Over the weekend, Star Trek: Discovery released some relatively innocuous news: it would be rated TV-MA, as revealed in a new trailer. Some fans, however, did not take that as a positive sign, worrying the show was chasing the streaming and cable trend towards “adult content.” And perhaps it is, but not in the sense of boobs and blood.
If you take a look at shows carrying TV-MA rating, it’s a broad category. Sure, Game of Thrones is on there, but so’s The Crown, and it’s not like John Lithgow’s parading around nude in that one. TV-MA is, essentially, TV shows that perhaps adults don’t want kids to see for any number of reasons, and that’s always been Star Trek to some degree. Not because it showed Vulcans Gone Wild: Pon-Farr Out or Worf proving tribbles are best eaten alive, but because of the franchise’s efforts to be socially relevant.
As a kid, Star Trek was where I first learned about a lot of political issues. Every weekend, my dad and I would sit down to breakfast in front of the TV to watch Star Trek: The Next Generation and Deep Space Nine. Usually, those shows’ most puzzling elements involved space/time anomalies, but every now and then, my dad had to explain an episode like DS9‘s “Cardassians,” which focuses on war orphans being used as political bargaining chips, or “The Outcast,” a well-meaning but poorly considered episode of Star Trek: The Next Generation about gender identity and sexuality. Obviously we didn’t stop watching, but I doubt my dad woke up on Saturday excited to explain terrorism or race relations to a fifth-grader. And he’d grown up with the original series, which dealt with the Vietnam War, mutually assured destruction, and racism, so he knew what he was in for.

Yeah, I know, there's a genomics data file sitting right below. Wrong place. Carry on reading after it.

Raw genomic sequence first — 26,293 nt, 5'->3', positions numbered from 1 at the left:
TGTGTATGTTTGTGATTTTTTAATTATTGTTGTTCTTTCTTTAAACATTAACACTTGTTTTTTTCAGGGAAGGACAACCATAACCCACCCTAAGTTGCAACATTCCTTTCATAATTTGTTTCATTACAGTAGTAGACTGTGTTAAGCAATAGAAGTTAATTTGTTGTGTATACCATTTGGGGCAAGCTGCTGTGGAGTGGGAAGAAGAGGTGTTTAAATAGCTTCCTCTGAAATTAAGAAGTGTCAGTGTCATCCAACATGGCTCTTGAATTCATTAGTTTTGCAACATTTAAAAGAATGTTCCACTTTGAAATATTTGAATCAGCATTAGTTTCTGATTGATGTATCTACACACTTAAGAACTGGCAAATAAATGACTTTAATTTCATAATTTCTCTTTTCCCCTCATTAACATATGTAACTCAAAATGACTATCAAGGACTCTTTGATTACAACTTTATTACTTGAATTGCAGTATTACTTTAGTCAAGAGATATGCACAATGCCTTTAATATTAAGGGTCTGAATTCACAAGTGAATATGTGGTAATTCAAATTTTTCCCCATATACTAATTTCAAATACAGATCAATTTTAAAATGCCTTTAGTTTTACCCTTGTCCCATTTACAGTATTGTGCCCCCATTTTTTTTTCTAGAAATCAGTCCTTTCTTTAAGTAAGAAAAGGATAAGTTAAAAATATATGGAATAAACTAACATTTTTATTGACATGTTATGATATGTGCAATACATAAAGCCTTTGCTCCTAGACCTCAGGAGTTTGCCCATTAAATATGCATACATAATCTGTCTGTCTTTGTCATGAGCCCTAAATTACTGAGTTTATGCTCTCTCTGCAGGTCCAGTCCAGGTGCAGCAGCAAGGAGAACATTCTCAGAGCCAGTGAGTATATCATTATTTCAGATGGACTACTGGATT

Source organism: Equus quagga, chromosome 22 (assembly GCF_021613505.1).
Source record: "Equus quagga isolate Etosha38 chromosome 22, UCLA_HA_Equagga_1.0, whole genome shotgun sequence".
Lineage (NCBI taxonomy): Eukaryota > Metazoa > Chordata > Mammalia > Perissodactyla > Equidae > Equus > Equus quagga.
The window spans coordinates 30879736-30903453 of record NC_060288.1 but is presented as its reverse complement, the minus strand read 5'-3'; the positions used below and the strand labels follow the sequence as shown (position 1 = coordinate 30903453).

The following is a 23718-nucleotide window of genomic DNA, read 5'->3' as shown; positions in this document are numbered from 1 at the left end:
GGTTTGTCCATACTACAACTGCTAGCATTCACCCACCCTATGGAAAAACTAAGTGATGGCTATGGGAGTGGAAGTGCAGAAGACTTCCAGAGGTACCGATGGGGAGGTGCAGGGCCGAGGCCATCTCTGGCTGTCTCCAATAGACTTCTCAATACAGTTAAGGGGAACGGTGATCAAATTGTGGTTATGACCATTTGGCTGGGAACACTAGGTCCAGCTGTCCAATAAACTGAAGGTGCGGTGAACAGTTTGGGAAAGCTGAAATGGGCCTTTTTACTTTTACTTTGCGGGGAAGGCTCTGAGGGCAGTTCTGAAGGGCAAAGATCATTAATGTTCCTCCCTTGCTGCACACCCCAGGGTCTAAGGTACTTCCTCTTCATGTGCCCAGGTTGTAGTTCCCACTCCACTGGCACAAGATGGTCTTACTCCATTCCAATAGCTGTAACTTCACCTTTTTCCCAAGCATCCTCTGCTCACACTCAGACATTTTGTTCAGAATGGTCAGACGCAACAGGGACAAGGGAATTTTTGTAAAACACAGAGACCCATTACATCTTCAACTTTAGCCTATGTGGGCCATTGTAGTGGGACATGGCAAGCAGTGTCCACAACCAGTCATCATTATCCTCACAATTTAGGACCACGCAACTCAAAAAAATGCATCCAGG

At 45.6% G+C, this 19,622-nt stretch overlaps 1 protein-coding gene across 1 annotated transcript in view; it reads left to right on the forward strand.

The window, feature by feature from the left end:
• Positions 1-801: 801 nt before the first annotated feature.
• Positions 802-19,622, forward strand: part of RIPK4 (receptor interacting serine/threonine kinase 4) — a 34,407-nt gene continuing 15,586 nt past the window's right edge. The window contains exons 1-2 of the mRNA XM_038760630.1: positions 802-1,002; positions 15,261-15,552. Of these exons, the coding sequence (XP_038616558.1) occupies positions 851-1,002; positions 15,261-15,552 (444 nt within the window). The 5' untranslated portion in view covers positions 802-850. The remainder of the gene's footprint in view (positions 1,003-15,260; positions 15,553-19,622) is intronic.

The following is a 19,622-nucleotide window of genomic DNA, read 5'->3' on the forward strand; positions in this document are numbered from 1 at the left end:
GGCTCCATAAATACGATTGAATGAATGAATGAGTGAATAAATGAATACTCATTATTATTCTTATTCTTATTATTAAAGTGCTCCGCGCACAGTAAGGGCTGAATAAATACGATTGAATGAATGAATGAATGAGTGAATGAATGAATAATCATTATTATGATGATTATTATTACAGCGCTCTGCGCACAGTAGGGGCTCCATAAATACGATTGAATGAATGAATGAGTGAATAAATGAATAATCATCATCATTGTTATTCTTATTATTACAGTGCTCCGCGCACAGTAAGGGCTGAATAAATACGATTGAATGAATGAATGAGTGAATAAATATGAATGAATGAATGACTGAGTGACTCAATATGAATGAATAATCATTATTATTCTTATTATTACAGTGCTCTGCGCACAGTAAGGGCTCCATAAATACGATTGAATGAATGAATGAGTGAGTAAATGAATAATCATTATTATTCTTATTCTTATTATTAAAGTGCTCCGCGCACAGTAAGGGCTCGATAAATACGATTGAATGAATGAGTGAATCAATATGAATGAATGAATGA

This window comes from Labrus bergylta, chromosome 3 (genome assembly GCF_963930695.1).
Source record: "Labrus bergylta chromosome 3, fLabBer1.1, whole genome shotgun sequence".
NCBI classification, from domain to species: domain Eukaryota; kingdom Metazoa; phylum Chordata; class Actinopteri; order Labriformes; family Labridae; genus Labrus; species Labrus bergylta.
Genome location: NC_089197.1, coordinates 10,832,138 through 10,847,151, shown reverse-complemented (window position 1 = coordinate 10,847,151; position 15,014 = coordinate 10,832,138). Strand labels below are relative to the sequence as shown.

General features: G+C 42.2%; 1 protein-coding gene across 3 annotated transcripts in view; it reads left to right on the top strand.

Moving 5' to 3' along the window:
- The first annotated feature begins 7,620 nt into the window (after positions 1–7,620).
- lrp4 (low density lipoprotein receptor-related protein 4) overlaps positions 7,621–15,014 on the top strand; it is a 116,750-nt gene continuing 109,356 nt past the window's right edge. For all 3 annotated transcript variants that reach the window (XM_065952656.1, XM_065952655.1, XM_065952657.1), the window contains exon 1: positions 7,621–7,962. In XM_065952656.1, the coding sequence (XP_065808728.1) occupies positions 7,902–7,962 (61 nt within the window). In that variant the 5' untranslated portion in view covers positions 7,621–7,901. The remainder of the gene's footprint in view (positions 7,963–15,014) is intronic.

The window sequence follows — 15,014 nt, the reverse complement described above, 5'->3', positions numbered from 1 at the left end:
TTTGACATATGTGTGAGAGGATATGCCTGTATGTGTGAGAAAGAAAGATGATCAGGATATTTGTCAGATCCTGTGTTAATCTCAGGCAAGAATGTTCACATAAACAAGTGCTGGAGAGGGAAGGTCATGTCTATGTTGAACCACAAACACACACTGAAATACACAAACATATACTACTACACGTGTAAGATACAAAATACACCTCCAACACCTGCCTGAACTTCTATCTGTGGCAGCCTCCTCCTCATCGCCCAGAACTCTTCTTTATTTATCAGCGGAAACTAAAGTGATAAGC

Part of the value of Star Trek, still, is that it’s willing to use science fiction themes as metaphors to deal with real issues. Sometimes this leads to some of the franchise’s best work. Deep Space Nine, in particular, explored terrorism, post-colonial politics, genocide, religious extremism, and other issues that were politically pressing in the 1990s (not to mention today) yet barely explored on TV outside of the nightly news. Sure, not every episode was a political allegory, but it happened often enough to prompt more than a few parental explanations. Other times, well, nobody’s turning to “Let That Be Your Last Battlefield” to teach anyone about race relations, but hey, A for effort.
Over time, though, people have gotten touchier about the politics of their entertainment, real or perceived. It doesn’t matter what the show is, no matter how innocuous, there are people on the internet offended by it, even if they have to contort themselves into a mental pretzel to make that happen. So, networks turn to a simple ratings system: Don’t blame us, we told you it was TV-MA.
We already know this won’t be going Westworld. In fact, showrunner Aaron Harberts explicitly said as much to Entertainment Weekly:
I’m not saying we’re not doing some violent things or doing a tiny bit of language… But what’s important to the creative team is the legacy of the show — which is passed down from mother to daughter, from father to son, from brother to brother. We want to make sure we’re not creating a show that fans can’t share with their families. You have to honor what the franchise is. I would say we’re not going much beyond hard PG-13.
Really, if Star Trek Discovery is doing its job, a family will sit down one morning to watch and have at least one awkward conversation about what’s happening onscreen. But that’s part of the tradition of the show, really, and if CBS needs to give it a rating to warn people, so be it.